I did similiar thing , as a Canadian owner of U.S. corp for about 10 years. There is a low cost expeditious way to do it but u need to educate yourself on how to walk on top of the fence with out falling off! As the previous poster suggested 1-2 hrs with a competent professional and then you can do the rest of the research's not all that complicated. But identifying a "competent" professional who's objective isn't to burn up your bankroll with billable hours is always a challenge.

    What I normally do in this kind of a start-up scenario is go interview 1/2 dozen professionals. In an introductory (Free) session, with the allure that they may get some future biz, you will get alot of info if prepared with the right questions and ultimately identify the professionals you want to work with!

  6. MACD



    There may be an easier way.

    LLC's are easily and cheaply formed -- particularly in Nevada. I have several already.

    You may not have to do all the registry as in the previous post. You would just set up an LLC or Corporation in Nevada. It is good no matter what state you would use it in. California is fine and depending on how you are doing business in the U.S. you would not be in any violation.

    The income from your sales is paid into the Corporation or LLC. There are no state taxes on the income in Nevada. Nor would there be any taxes due if an Australian company would simply invoice the Nevada Entity for services (consulting or otherwise).
    This would allow the payment to flow to Austrialia and therefore the LLC or Corporation would have no taxable earnings.

    If you need more information email or private message me.
  7. Stardust .. That is really great advice, Thank You.

    I have just discovered that as an Australian entering the USA I am allowed to enter for 90 day periods for Holiday, Business or Transit WITHOUT a VISA.

    I have found a pretty good attorney I trust in SF to do the leg work only he is charging me $800 to set up the LLC ! Wow can do it online for $360 !

    The tax advice is good too, thanks. I imagine that as long as I am not paid to work as a General Manager, if the product sells and we all get paid, the LLC can pay to offshore account (of foreign product license owner), without the 'employee' being stung for US Income tax.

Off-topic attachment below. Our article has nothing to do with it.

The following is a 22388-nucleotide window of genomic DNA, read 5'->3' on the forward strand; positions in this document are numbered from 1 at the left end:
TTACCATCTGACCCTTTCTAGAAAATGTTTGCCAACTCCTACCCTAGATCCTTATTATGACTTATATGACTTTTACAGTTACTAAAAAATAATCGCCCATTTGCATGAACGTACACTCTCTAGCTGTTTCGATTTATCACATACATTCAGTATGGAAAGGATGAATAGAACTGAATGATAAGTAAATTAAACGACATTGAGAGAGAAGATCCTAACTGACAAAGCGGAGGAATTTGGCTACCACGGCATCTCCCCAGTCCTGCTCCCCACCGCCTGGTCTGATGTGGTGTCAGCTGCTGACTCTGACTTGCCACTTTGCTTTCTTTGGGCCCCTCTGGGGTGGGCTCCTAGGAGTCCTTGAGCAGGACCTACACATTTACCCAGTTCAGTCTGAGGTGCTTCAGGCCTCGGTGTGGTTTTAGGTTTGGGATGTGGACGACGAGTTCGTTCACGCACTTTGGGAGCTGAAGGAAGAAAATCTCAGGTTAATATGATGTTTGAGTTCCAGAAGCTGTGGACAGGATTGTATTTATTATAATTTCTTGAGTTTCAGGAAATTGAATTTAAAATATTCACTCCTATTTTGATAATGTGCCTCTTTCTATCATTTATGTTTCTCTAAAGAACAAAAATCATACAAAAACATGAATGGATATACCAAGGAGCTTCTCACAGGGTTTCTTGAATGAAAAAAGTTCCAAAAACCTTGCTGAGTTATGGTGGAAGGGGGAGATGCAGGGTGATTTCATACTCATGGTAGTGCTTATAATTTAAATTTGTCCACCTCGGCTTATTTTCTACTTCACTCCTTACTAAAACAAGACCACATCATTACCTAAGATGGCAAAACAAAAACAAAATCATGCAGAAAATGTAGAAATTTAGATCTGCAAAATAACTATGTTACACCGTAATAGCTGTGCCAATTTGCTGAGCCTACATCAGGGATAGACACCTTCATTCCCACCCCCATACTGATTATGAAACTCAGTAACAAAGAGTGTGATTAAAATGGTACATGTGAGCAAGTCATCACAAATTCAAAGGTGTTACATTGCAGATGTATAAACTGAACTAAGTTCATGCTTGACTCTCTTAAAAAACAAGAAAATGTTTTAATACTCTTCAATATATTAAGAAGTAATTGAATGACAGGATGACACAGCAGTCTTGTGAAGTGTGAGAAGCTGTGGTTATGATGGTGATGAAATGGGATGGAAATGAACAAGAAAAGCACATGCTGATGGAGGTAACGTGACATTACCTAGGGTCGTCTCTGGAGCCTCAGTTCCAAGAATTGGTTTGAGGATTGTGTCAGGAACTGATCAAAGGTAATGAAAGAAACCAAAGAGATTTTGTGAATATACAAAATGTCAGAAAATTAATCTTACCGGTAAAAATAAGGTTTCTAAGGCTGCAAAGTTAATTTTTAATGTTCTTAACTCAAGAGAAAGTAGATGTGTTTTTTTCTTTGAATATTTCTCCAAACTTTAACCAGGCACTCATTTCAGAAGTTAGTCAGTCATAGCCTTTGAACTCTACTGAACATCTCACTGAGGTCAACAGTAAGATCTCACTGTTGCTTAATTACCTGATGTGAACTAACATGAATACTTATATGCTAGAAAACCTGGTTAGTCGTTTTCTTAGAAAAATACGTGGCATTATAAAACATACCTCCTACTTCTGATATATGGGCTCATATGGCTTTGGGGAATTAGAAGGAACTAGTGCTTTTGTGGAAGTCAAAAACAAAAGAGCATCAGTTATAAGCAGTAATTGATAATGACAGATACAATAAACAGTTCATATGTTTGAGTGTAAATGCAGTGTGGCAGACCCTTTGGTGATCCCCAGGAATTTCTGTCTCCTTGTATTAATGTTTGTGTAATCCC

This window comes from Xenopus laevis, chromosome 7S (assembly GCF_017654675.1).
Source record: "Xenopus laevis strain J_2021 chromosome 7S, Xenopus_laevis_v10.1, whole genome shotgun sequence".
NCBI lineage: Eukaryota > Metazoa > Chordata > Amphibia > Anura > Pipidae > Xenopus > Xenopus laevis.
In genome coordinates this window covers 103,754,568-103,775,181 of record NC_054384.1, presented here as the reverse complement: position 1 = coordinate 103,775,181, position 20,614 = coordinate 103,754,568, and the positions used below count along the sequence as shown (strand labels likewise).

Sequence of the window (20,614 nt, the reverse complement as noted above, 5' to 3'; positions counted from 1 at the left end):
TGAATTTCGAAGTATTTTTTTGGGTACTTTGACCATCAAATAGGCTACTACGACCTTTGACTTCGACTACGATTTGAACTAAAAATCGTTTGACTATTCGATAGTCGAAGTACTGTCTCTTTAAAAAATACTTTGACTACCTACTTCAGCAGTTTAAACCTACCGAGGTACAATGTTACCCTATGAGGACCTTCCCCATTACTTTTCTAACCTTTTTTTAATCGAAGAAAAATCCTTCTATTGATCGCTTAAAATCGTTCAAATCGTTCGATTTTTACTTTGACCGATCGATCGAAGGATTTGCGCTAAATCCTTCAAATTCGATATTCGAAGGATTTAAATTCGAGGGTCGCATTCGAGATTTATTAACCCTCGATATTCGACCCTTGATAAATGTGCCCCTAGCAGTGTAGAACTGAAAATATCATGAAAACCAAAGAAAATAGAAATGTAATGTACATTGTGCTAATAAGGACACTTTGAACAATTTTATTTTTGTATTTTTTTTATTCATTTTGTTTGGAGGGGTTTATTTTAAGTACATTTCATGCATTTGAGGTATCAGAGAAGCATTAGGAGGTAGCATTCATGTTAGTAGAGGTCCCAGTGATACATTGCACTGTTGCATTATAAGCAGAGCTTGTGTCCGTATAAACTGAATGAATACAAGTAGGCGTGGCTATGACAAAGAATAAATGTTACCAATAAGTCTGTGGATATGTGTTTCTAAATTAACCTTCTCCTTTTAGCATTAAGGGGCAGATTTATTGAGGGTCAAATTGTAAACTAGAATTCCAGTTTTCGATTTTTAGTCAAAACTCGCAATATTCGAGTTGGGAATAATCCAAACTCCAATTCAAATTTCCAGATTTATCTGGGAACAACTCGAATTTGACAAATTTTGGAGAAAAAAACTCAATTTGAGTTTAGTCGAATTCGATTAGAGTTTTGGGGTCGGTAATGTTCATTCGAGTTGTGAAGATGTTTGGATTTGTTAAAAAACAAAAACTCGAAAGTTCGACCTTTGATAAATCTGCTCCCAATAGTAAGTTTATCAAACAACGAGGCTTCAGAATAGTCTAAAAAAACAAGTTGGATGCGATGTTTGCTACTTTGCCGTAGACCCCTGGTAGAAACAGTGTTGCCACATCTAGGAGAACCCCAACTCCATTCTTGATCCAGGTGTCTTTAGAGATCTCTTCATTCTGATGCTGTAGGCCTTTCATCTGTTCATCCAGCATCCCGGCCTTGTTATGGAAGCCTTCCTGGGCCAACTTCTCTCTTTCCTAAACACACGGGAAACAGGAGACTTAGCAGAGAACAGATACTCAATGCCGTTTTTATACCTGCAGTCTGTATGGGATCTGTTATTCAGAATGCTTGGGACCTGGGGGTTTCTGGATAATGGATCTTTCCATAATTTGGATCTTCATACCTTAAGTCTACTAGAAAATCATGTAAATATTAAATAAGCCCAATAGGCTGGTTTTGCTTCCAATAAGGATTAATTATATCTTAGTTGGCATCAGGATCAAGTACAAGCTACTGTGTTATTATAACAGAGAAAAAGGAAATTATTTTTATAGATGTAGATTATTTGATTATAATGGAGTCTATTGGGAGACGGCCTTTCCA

BUT, how does Companmy Tax work in this situation? Does the LLC pay tax based on annual INPUTS or based on what's left in the business account after all expenses (incl. payments to offshore employees) at the end of the financial year?

    mmmm the wonders of modern technology all this great info from swell people just wanting to further the causes of others they don't even know ..
    I love it !
  8. Yes; you don't need a visa unless you are living in US.
  9. I agree; however you should probably set up in a tax haven; not Australia.
  10. Without knowing more details of your product, biz plan, marketing and personal tax situation it's difficult to go beyond what's been offered. All of your "Normal" biz expenses would be deducted from sales.

    Having to periodically exit/ re-enter the U.S. to comply with visitor visa status and being based in Ca. it may be effective to get a Mexican FM-3 immigration status and make Mexico your "Formal" residence. Very easy to secure and cheap, u can do yourself. This would facilitate the exit / re-entry to U.S. No tax would be payable to Mexican government as long as you don't earn active employment or biz income in Mexico.

    Nevada would be preferable jurisdiction rather than Ca. for corps. Wyoming also good for incorporations.

    Be sure to heed the 183 day rule so as to not be deemed a US resident for tax purposes. (actually less than 183 days after 1st yr -works on declining balance formula from prev yrs.) Otherwise you may find the IRS jackbooted stormtroopers knocking down your door at 3 am demanding their pound of flesh on your worldwide income!
    #10     Aug 29, 2002